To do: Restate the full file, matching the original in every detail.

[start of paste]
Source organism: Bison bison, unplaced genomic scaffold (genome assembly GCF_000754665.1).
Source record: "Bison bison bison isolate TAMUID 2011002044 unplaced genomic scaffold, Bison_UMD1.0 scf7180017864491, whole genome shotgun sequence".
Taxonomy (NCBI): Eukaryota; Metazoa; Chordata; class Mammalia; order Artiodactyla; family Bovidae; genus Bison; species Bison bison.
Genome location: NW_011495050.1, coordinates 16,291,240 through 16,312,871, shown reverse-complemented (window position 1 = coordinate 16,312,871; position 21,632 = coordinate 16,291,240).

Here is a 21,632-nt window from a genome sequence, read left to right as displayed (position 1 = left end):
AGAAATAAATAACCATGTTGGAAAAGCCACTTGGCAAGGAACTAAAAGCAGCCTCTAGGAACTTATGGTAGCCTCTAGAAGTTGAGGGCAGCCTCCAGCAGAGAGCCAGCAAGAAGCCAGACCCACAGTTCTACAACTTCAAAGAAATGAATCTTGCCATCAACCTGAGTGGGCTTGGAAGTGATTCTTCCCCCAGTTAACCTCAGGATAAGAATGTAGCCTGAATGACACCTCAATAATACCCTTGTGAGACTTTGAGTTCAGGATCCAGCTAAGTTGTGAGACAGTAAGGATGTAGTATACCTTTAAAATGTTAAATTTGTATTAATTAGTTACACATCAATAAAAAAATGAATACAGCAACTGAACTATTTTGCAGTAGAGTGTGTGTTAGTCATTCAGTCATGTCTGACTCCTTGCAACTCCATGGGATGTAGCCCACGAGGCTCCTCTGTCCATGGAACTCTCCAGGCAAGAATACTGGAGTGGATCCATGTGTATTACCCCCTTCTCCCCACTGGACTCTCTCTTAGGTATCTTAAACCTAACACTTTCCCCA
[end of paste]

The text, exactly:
Source organism: Bison bison, unplaced genomic scaffold (genome assembly GCF_000754665.1).
Source record: "Bison bison bison isolate TAMUID 2011002044 unplaced genomic scaffold, Bison_UMD1.0 scf7180017864491, whole genome shotgun sequence".
Taxonomy (NCBI): Eukaryota; Metazoa; Chordata; class Mammalia; order Artiodactyla; family Bovidae; genus Bison; species Bison bison.
Genome location: NW_011495050.1, coordinates 16,291,240 through 16,312,871, shown reverse-complemented (window position 1 = coordinate 16,312,871; position 21,632 = coordinate 16,291,240).

Here is a 21,632-nt window from a genome sequence, read left to right as displayed (position 1 = left end):
AGAAATAAATAACCATGTTGGAAAAGCCACTTGGCAAGGAACTAAAAGCAGCCTCTAGGAACTTATGGTAGCCTCTAGAAGTTGAGGGCAGCCTCCAGCAGAGAGCCAGCAAGAAGCCAGACCCACAGTTCTACAACTTCAAAGAAATGAATCTTGCCATCAACCTGAGTGGGCTTGGAAGTGATTCTTCCCCCAGTTAACCTCAGGATAAGAATGTAGCCTGAATGACACCTCAATAATACCCTTGTGAGACTTTGAGTTCAGGATCCAGCTAAGTTGTGAGACAGTAAGGATGTAGTATACCTTTAAAATGTTAAATTTGTATTAATTAGTTACACATCAATAAAAAAATGAATACAGCAACTGAACTATTTTGCAGTAGAGTGTGTGTTAGTCATTCAGTCATGTCTGACTCCTTGCAACTCCATGGGATGTAGCCCACGAGGCTCCTCTGTCCATGGAACTCTCCAGGCAAGAATACTGGAGTGGATCCATGTGTATTACCCCCTTCTCCCCACTGGACTCTCTCTTAGGTATCTTAAACCTAACACTTTCCCCA